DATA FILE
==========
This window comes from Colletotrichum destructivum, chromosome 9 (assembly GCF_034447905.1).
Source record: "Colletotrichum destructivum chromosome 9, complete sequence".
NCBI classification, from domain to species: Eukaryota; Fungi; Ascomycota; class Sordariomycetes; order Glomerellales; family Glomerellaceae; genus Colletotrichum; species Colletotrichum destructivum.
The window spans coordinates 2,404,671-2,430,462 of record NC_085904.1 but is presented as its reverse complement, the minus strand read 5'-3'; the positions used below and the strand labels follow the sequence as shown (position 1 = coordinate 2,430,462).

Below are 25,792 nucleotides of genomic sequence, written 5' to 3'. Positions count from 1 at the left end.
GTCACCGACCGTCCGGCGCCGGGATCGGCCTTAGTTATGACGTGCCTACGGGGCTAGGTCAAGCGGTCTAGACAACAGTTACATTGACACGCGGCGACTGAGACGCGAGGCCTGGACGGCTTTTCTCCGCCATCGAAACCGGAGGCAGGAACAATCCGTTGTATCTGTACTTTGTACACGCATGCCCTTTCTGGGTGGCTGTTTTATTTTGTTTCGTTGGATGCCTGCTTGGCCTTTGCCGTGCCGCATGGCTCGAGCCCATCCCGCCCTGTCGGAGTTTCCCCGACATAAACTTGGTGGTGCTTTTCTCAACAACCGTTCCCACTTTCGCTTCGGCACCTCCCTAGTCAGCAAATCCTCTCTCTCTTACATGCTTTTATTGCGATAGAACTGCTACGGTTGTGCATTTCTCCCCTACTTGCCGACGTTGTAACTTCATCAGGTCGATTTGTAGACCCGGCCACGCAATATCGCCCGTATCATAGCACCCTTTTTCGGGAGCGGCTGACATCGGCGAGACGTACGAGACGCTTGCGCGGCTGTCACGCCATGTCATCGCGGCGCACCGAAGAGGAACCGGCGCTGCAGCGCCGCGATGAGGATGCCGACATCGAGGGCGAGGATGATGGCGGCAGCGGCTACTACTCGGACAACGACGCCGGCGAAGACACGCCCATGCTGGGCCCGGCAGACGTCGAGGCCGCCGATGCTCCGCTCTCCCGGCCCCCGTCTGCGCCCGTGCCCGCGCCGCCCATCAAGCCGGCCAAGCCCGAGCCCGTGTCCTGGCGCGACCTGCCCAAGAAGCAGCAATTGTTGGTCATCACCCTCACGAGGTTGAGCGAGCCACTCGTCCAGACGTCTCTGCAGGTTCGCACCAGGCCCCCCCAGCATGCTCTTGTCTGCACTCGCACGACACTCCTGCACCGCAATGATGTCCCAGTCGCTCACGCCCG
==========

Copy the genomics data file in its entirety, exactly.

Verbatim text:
This window comes from Colletotrichum destructivum, chromosome 9 (assembly GCF_034447905.1).
Source record: "Colletotrichum destructivum chromosome 9, complete sequence".
NCBI classification, from domain to species: Eukaryota; Fungi; Ascomycota; class Sordariomycetes; order Glomerellales; family Glomerellaceae; genus Colletotrichum; species Colletotrichum destructivum.
The window spans coordinates 2,404,671-2,430,462 of record NC_085904.1 but is presented as its reverse complement, the minus strand read 5'-3'; the positions used below and the strand labels follow the sequence as shown (position 1 = coordinate 2,430,462).

Below are 25,792 nucleotides of genomic sequence, written 5' to 3'. Positions count from 1 at the left end.
GTCACCGACCGTCCGGCGCCGGGATCGGCCTTAGTTATGACGTGCCTACGGGGCTAGGTCAAGCGGTCTAGACAACAGTTACATTGACACGCGGCGACTGAGACGCGAGGCCTGGACGGCTTTTCTCCGCCATCGAAACCGGAGGCAGGAACAATCCGTTGTATCTGTACTTTGTACACGCATGCCCTTTCTGGGTGGCTGTTTTATTTTGTTTCGTTGGATGCCTGCTTGGCCTTTGCCGTGCCGCATGGCTCGAGCCCATCCCGCCCTGTCGGAGTTTCCCCGACATAAACTTGGTGGTGCTTTTCTCAACAACCGTTCCCACTTTCGCTTCGGCACCTCCCTAGTCAGCAAATCCTCTCTCTCTTACATGCTTTTATTGCGATAGAACTGCTACGGTTGTGCATTTCTCCCCTACTTGCCGACGTTGTAACTTCATCAGGTCGATTTGTAGACCCGGCCACGCAATATCGCCCGTATCATAGCACCCTTTTTCGGGAGCGGCTGACATCGGCGAGACGTACGAGACGCTTGCGCGGCTGTCACGCCATGTCATCGCGGCGCACCGAAGAGGAACCGGCGCTGCAGCGCCGCGATGAGGATGCCGACATCGAGGGCGAGGATGATGGCGGCAGCGGCTACTACTCGGACAACGACGCCGGCGAAGACACGCCCATGCTGGGCCCGGCAGACGTCGAGGCCGCCGATGCTCCGCTCTCCCGGCCCCCGTCTGCGCCCGTGCCCGCGCCGCCCATCAAGCCGGCCAAGCCCGAGCCCGTGTCCTGGCGCGACCTGCCCAAGAAGCAGCAATTGTTGGTCATCACCCTCACGAGGTTGAGCGAGCCACTCGTCCAGACGTCTCTGCAGGTTCGCACCAGGCCCCCCCAGCATGCTCTTGTCTGCACTCGCACGACACTCCTGCACCGCAATGATGTCCCAGTCGCTCACGCCCG